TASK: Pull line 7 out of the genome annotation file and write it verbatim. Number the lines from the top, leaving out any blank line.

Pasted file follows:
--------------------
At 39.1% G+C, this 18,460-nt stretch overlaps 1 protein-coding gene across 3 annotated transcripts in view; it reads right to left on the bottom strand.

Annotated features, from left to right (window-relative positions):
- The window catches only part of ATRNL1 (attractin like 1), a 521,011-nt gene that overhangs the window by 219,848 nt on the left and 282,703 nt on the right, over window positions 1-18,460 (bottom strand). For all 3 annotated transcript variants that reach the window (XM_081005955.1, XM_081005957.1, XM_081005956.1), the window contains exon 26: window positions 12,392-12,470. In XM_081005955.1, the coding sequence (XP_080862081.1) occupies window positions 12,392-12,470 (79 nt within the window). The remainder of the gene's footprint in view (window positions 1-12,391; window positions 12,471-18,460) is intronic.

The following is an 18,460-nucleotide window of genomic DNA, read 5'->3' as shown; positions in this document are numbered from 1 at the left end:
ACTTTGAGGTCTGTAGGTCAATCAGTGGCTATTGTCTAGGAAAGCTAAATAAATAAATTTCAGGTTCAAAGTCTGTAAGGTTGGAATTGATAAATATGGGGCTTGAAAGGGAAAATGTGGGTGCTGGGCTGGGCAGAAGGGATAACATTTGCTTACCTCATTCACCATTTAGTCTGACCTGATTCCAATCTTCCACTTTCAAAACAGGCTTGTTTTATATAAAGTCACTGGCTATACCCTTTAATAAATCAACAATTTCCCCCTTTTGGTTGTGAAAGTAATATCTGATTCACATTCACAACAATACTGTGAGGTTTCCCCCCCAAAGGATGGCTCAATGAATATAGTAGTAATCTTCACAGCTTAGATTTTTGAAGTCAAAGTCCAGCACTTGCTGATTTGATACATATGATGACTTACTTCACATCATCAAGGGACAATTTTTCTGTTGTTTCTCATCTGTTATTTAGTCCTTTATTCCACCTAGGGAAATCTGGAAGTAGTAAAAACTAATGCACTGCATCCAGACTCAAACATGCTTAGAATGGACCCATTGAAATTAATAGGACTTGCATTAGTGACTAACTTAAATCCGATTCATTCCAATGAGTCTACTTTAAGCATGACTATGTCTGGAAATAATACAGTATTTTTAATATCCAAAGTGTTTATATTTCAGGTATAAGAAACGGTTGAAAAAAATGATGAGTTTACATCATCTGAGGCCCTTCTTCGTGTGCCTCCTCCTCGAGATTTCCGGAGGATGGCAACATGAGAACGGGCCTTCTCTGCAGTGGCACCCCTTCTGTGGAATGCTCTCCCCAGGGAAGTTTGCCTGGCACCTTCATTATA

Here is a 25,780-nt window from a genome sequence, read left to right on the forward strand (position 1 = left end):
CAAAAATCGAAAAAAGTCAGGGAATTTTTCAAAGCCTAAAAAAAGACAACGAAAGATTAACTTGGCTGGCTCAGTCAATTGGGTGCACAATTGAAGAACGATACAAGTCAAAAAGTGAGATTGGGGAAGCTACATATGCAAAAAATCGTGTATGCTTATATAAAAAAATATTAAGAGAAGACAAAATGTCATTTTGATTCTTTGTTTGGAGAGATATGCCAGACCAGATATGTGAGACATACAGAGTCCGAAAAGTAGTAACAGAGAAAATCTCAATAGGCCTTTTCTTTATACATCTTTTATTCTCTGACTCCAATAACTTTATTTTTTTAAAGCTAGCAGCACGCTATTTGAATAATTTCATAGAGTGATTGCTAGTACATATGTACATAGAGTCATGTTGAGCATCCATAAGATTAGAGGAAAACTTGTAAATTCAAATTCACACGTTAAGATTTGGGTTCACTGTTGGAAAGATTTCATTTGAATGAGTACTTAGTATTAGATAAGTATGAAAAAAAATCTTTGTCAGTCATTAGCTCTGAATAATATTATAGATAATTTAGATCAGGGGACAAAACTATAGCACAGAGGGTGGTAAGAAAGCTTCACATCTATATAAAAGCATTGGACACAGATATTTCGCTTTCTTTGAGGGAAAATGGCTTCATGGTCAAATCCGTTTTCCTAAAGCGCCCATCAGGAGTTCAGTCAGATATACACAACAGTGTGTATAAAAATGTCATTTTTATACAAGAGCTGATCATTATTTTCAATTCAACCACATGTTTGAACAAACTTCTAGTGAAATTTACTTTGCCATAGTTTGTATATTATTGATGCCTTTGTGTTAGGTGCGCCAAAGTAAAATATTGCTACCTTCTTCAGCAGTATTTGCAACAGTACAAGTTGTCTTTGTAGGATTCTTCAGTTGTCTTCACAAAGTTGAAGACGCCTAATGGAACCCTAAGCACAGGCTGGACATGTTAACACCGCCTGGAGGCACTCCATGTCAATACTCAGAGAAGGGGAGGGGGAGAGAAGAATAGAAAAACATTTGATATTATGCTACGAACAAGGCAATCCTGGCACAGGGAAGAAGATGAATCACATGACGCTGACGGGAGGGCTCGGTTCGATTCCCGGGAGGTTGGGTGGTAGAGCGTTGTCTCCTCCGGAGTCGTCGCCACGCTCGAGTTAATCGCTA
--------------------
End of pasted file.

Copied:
CAAAAATCGAAAAAAGTCAGGGAATTTTTCAAAGCCTAAAAAAAGACAACGAAAGATTAACTTGGCTGGCTCAGTCAATTGGGTGCACAATTGAAGAACGATACAAGTCAAAAAGTGAGATTGGGGAAGCTACATATGCAAAAAATCGTGTATGCTTATATAAAAAAATATTAAGAGAAGACAAAATGTCATTTTGATTCTTTGTTTGGAGAGATATGCCAGACCAGATATGTGAGACATACAGAGTCCGAAAAGTAGTAACAGAGAAAATCTCAATAGGCCTTTTCTTTATACATCTTTTATTCTCTGACTCCAATAACTTTATTTTTTTAAAGCTAGCAGCACGCTATTTGAATAATTTCATAGAGTGATTGCTAGTACATATGTACATAGAGTCATGTTGAGCATCCATAAGATTAGAGGAAAACTTGTAAATTCAAATTCACACGTTAAGATTTGGGTTCACTGTTGGAAAGATTTCATTTGAATGAGTACTTAGTATTAGATAAGTATGAAAAAAAATCTTTGTCAGTCATTAGCTCTGAATAATATTATAGATAATTTAGATCAGGGGACAAAACTATAGCACAGAGGGTGGTAAGAAAGCTTCACATCTATATAAAAGCATTGGACACAGATATTTCGCTTTCTTTGAGGGAAAATGGCTTCATGGTCAAATCCGTTTTCCTAAAGCGCCCATCAGGAGTTCAGTCAGATATACACAACAGTGTGTATAAAAATGTCATTTTTATACAAGAGCTGATCATTATTTTCAATTCAACCACATGTTTGAACAAACTTCTAGTGAAATTTACTTTGCCATAGTTTGTATATTATTGATGCCTTTGTGTTAGGTGCGCCAAAGTAAAATATTGCTACCTTCTTCAGCAGTATTTGCAACAGTACAAGTTGTCTTTGTAGGATTCTTCAGTTGTCTTCACAAAGTTGAAGACGCCTAATGGAACCCTAAGCACAGGCTGGACATGTTAACACCGCCTGGAGGCACTCCATGTCAATACTCAGAGAAGGGGAGGGGGAGAGAAGAATAGAAAAACATTTGATATTATGCTACGAACAAGGCAATCCTGGCACAGGGAAGAAGATGAATCACATGACGCTGACGGGAGGGCTCGGTTCGATTCCCGGGAGGTTGGGTGGTAGAGCGTTGTCTCCTCCGGAGTCGTCGCCACGCTCGAGTTAATCGCTA